Northumberland County Council Hears Nine Recommendations from the Community for 310 Division

In City Hall, Local

By Cecilia Nasmith/Today’s Northumberland
The recent community-engagement exercise on the prospective move of Cobourg’s Transition House to much larger facilities at 310 Division St. has resulted in nine recommendations for Northumberland County to consider as negotiations continue toward an agreement on the operation of the new facility.

The former Cobourg Retirement Residence, which the county purchased in November, has 47 self-contained units, approximately 35 of which are planned to be used for emergency shelter spaces – plus space for a warming-or-cooling centre and community partners to offer supports on-site. Over the long term, services will evolve to include transitional-housing accommodation to pave the way to more permanent housing.

The county announced plans on Dec. 4 for a 12-week period of community consultations that would help shape the facility’s eventual operations, county council heard at its meeting this week.

Director of Information Technology and Communications Kate Campbell described it as an opportunity for members of the community to share questions and concerns, and help shape and integrate these services within the neighbourhood and the broader community.

Target audiences for this engagement included actual users of the county’s homelessness service, as well as service-provider partners and members of the general public. Opportunities included targeted interviews as well as public information sessions, and Campbell provided the conservative estimate that up to 40,000 individuals were contacted with the invitation to participate through a variety of means, from postcard mail-outs and news coverage to on-line approaches.

After consultations concluded Feb. 23, organizers identified concerns expressed in four areas.

Support and opportunities for improved services – They found a solid degree of optimism and support for improved shelter and housing services that offer more dignity for those in need. One thought that was expressed regularly was the improvement of offering personal space through the individual rooms, “and how helpful it would be to life stabilization and recovery,” Campbell added.

Community safety and impact – There were a lot of expressions of concern about the perceived connection between homelessness and such issues as loitering, littering and trespassing in the vicinity of the shelter.

Operations and management – There were questions about such nuts-and-bolts aspects as funding, staffing and oversight models.

Community involvement – They wanted more sharing of information and had questions about volunteering opportunities. And most importantly under this heading, Campbell said, was their wish for a collaborative problem-solving mechanism like a Community Liaison Committee.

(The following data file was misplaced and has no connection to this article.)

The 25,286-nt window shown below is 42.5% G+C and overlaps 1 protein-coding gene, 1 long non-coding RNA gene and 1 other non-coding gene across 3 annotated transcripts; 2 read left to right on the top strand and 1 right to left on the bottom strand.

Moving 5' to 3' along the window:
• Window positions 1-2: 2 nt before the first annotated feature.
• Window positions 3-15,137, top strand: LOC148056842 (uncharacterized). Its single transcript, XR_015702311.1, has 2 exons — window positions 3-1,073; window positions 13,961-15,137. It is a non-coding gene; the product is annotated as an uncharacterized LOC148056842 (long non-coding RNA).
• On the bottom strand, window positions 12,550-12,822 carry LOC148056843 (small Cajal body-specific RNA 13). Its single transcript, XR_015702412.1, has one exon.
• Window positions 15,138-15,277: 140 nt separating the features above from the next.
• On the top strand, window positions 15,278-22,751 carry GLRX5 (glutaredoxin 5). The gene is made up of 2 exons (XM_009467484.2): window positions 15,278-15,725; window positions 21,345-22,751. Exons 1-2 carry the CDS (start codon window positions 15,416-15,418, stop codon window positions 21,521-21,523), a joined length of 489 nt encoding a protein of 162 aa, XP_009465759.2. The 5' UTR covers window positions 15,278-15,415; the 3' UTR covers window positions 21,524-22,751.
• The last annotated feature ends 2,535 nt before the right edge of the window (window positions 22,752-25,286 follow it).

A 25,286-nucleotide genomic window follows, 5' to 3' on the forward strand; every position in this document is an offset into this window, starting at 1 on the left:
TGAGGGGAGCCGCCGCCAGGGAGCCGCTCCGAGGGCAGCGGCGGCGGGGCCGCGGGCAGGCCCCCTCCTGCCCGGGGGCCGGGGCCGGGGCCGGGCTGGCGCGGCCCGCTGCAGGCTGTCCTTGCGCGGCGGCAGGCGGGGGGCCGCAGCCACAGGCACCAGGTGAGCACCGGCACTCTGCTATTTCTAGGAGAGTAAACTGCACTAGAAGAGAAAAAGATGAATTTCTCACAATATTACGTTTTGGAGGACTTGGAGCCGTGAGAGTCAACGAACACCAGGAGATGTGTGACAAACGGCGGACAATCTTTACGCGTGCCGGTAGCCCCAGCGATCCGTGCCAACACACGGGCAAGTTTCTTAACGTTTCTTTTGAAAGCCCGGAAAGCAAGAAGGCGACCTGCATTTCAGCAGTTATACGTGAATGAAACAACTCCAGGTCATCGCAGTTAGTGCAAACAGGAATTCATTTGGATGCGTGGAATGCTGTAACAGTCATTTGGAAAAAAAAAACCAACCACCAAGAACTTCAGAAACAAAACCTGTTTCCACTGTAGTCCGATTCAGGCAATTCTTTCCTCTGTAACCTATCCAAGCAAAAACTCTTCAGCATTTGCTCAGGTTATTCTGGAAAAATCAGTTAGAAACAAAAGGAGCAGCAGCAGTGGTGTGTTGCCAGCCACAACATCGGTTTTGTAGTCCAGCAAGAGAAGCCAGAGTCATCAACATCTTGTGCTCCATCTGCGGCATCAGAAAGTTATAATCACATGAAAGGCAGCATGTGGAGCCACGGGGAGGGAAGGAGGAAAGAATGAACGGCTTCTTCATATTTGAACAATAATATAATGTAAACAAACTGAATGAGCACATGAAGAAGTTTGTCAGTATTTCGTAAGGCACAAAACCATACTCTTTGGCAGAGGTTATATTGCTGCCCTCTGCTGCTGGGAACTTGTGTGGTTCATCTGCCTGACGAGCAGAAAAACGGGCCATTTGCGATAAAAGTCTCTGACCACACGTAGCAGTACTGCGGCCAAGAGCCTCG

In the end, the exercise yielded nine recommendations.

Modernized services – While it will be an improvement to have wrap-around services accessible right at the same facility as the ground-floor drop-in centre and warming/cooling hub, Campbell said, service providers are urged to stay abreast of best practices.

Enhanced community services – The principals in this initiative are urged to advocate to other levels of government for the expansion of mental-health and addiction services, for example, and devise solutions for those for whom emergency shelter is not suitable.

Transitional and affordable housing – While these plans do exist, they should be expedited to ease some pressure from the system. Campbell called transitional housing “an essential step to provide people with the progressive supports they need on their journey to stabilization.”

Community safety and well-being – Implement measures to address safety concerns in the vicinity of 310 Division St. with such features as enhanced lighting, fencing and security cameras.

Campbell noted that this work is now underway, adding that the possibility of engaging professional security services will be explored. There might also be support for neighbourhood clean-up initiatives, “an opportunity to build community relationships and contribute to quality of life in the neighbourhood.”

Operational management – Assess staff ratios against best practices, and ensure that training plans align with the evolving needs of the clients.

Community engagement – Establish the Community Liaison Committee “to foster a collaborative approach to supporting clients and resolving community concerns. Transition House is very supportive of this approach,” Campbell said, adding that this will be built into the eventual operational agreement.

Increased awareness and education – Develop a consistent communications strategy to raise awareness and foster an understanding of the challenges faced by those living unhoused. Transition House has begun this initiative by sharing stories of various clients – and, Campbell mentioned, intends to provide volunteer opportunities for members of the community.

Address service user needs – Identify such gaps as the need for improved legal services and better access to primary care. With the ability to provide supports on-site, this will allow for the kind of engagement that can work toward better outcomes.

Legal agreement and commitment – This concern was raised many times, with the need expressed for a legally binding agreement to clarify rules and responsibilities for the successful operation of 310 Division St.

The motion county council passed directs staff to address identified recommendations in agreements and plans for shelter services at 310 Division “in line with budget and operational parameters, to support successful integration of the shelter within the neighbourhood and the broader community.”

Cecilia Nasmith
Author: Cecilia Nasmith

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